We can't prove it, but we suspect that most of the people buying ten-year Treasurys today aren't buying because they expect terrific returns over the next decade. They are buying because they witnessed great returns over the past year (great compared to stocks, at any rate).

Yeah, I'll bet you can't prove it. Way to berate us "speculators" with idle speculation. I've been buying since 2000 and will continue to do so. It has nothing to do with the returns over the last year. Further, who expects terrific returns anywhere going forward? Not me. How about the government's recent decision to reduce the maximum amount of I-Bonds we could buy from $30k to $5k? How about that I-Bond real rate being lowered to 0.0% to discourage us even further? Perhaps the government "witnessed great returns over the past year" and wanted to put a stop to it too. Just like you are doing.

May 3, 2004

Buffett's Wit and Wisdom

TIPS [Treasury Inflation Protected Securities] are not a bad investment for people worried about inflation heating up, which we're seeing signs of.

Stop panicking Buffett!!! Good grief. That was four years ago. Get with the program. The 10-Year TIPS yielded 1.73% on May 3, 2004. It is now 1.54%. That's a whopping 0.19% difference. That's 1.9 cents in lost opportunity cost on each ten dollar bill each and every year. That's absolutely insane!!! SELL THAT PIG!!! ;)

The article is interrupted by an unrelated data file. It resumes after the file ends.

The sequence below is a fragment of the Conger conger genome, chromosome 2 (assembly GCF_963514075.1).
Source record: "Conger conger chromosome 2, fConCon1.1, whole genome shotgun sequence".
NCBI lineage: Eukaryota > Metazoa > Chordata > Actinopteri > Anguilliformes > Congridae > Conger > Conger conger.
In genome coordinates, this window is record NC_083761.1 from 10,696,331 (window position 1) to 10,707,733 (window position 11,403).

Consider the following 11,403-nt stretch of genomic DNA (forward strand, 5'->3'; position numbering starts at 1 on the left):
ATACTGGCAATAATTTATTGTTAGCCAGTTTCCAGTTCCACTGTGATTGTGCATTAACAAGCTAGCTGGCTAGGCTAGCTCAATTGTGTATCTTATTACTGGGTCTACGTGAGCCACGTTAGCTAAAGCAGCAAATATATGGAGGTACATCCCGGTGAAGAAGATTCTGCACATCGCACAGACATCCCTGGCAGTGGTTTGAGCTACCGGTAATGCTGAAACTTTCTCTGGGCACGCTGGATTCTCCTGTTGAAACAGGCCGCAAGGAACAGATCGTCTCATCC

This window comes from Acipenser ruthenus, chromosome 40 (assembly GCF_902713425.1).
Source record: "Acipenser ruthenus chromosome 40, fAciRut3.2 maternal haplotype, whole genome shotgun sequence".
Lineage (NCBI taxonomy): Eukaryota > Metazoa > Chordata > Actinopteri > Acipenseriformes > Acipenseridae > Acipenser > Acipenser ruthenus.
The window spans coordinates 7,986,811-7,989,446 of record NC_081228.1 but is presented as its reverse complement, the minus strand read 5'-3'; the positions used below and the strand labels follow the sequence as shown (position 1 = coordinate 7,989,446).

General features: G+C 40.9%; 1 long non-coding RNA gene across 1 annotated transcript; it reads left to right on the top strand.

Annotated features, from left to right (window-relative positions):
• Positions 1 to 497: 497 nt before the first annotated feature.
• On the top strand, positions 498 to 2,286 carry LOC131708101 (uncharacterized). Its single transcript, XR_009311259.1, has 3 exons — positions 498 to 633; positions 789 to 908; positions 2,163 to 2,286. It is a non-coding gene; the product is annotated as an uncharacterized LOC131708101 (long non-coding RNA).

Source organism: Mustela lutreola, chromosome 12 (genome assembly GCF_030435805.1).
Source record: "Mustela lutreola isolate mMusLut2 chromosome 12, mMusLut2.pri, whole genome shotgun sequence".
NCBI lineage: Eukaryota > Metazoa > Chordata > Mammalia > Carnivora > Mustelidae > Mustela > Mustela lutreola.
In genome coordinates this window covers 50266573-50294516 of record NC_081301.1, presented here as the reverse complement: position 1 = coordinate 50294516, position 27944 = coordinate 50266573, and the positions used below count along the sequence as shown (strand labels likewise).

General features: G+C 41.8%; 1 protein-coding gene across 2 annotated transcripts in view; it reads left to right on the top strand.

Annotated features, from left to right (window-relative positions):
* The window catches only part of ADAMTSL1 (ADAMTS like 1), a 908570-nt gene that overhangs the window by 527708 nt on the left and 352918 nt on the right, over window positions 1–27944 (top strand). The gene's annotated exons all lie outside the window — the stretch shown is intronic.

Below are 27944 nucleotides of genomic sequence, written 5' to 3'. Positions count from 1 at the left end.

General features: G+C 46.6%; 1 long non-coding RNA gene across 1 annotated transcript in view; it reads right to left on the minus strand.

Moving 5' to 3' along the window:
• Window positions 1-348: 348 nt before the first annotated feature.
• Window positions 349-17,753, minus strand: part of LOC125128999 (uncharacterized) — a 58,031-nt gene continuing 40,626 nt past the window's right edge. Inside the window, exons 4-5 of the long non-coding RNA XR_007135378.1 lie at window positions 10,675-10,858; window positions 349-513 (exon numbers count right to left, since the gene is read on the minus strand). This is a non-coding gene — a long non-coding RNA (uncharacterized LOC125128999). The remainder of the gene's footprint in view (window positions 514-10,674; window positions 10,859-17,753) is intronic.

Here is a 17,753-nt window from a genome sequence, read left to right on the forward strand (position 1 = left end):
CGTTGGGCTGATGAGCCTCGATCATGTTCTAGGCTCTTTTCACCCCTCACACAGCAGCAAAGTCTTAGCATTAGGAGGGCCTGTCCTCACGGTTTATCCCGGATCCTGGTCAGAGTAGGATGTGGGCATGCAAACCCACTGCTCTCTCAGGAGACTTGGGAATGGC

Since I consider this article fear mongering in an attempt to put our somewhat "safe" money into something far riskier, I offer some fear mongering of my own.

May 8, 2008

Zimbabwe: Money Market Rates Remain Subdued

Rates remained stuck at around 100 percent for most cash investments, with the longer dated 60 to 90 day investments attracting the higher rates of around 150 percent, with inter-bank overnight placements trading at rates below 20 percent, an analyst with Kingdom Stock Brokers (KSB) said.

100% interest rates aren't all that good when you've got million percent inflation.

"All money market investments at the moment are yielding a negative real return of 100 percent, meaning that at maturity of one's fixed income investment, the investor will have gained absolutely nothing," said the analyst.

What fun! Oh, you don't just gain absolutely nothing. That's a bit misleading. You also lose nearly everything you started with. If real returns dip like that here in the mighty USA, and TIPS do best in a falling real yield environment which they do, I'll be buying all of Forbes for worthless pennies on the worthless dollar! Mwuhahaha! Well, either that or buying the last loaf of bread once the government taxes me on my "profits." Tough call.

2 comments:

AllanF said...

the specious appeal of beating the cost of living

OK, now I'm pissed, no dry sarcasm for me the gloves are off...

WTF is wrong with beating the cost of living. What is specious about that? It's called saving.